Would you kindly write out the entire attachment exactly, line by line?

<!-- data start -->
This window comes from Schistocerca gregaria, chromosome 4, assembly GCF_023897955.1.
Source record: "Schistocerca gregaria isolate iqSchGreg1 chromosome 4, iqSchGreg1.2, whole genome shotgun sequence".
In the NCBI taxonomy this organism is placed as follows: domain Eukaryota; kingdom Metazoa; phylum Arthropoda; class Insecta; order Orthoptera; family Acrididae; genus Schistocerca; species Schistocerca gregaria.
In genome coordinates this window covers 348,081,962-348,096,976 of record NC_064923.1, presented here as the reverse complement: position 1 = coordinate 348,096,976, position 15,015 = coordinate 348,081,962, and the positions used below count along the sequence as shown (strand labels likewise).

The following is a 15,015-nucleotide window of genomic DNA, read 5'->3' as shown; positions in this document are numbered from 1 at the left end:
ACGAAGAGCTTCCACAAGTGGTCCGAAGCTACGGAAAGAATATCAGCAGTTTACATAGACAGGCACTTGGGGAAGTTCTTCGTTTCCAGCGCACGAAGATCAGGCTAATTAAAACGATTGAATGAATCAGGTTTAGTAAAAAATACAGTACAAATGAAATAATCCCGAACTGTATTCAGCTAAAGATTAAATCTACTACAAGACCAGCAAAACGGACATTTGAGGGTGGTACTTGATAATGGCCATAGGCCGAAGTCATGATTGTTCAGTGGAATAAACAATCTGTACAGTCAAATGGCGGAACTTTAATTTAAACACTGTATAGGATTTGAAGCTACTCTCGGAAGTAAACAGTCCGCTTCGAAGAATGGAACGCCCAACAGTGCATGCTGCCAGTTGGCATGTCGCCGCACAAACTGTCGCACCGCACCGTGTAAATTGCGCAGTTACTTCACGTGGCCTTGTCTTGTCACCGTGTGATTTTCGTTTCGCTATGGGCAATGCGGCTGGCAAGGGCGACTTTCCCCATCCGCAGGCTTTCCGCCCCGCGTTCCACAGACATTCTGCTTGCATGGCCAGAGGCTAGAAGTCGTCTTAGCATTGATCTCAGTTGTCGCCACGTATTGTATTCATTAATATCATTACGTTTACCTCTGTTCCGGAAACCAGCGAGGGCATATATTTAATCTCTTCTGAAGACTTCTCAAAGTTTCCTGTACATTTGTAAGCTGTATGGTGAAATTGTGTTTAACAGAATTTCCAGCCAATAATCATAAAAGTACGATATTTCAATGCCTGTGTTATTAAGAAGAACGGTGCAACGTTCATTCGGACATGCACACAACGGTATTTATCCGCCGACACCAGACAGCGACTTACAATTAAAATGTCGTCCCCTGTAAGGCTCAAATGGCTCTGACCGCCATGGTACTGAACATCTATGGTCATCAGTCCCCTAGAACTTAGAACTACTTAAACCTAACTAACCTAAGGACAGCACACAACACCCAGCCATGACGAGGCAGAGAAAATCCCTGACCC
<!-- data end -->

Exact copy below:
This window comes from Schistocerca gregaria, chromosome 4, assembly GCF_023897955.1.
Source record: "Schistocerca gregaria isolate iqSchGreg1 chromosome 4, iqSchGreg1.2, whole genome shotgun sequence".
In the NCBI taxonomy this organism is placed as follows: domain Eukaryota; kingdom Metazoa; phylum Arthropoda; class Insecta; order Orthoptera; family Acrididae; genus Schistocerca; species Schistocerca gregaria.
In genome coordinates this window covers 348,081,962-348,096,976 of record NC_064923.1, presented here as the reverse complement: position 1 = coordinate 348,096,976, position 15,015 = coordinate 348,081,962, and the positions used below count along the sequence as shown (strand labels likewise).

The following is a 15,015-nucleotide window of genomic DNA, read 5'->3' as shown; positions in this document are numbered from 1 at the left end:
ACGAAGAGCTTCCACAAGTGGTCCGAAGCTACGGAAAGAATATCAGCAGTTTACATAGACAGGCACTTGGGGAAGTTCTTCGTTTCCAGCGCACGAAGATCAGGCTAATTAAAACGATTGAATGAATCAGGTTTAGTAAAAAATACAGTACAAATGAAATAATCCCGAACTGTATTCAGCTAAAGATTAAATCTACTACAAGACCAGCAAAACGGACATTTGAGGGTGGTACTTGATAATGGCCATAGGCCGAAGTCATGATTGTTCAGTGGAATAAACAATCTGTACAGTCAAATGGCGGAACTTTAATTTAAACACTGTATAGGATTTGAAGCTACTCTCGGAAGTAAACAGTCCGCTTCGAAGAATGGAACGCCCAACAGTGCATGCTGCCAGTTGGCATGTCGCCGCACAAACTGTCGCACCGCACCGTGTAAATTGCGCAGTTACTTCACGTGGCCTTGTCTTGTCACCGTGTGATTTTCGTTTCGCTATGGGCAATGCGGCTGGCAAGGGCGACTTTCCCCATCCGCAGGCTTTCCGCCCCGCGTTCCACAGACATTCTGCTTGCATGGCCAGAGGCTAGAAGTCGTCTTAGCATTGATCTCAGTTGTCGCCACGTATTGTATTCATTAATATCATTACGTTTACCTCTGTTCCGGAAACCAGCGAGGGCATATATTTAATCTCTTCTGAAGACTTCTCAAAGTTTCCTGTACATTTGTAAGCTGTATGGTGAAATTGTGTTTAACAGAATTTCCAGCCAATAATCATAAAAGTACGATATTTCAATGCCTGTGTTATTAAGAAGAACGGTGCAACGTTCATTCGGACATGCACACAACGGTATTTATCCGCCGACACCAGACAGCGACTTACAATTAAAATGTCGTCCCCTGTAAGGCTCAAATGGCTCTGACCGCCATGGTACTGAACATCTATGGTCATCAGTCCCCTAGAACTTAGAACTACTTAAACCTAACTAACCTAAGGACAGCACACAACACCCAGCCATGACGAGGCAGAGAAAATCCCTGACCC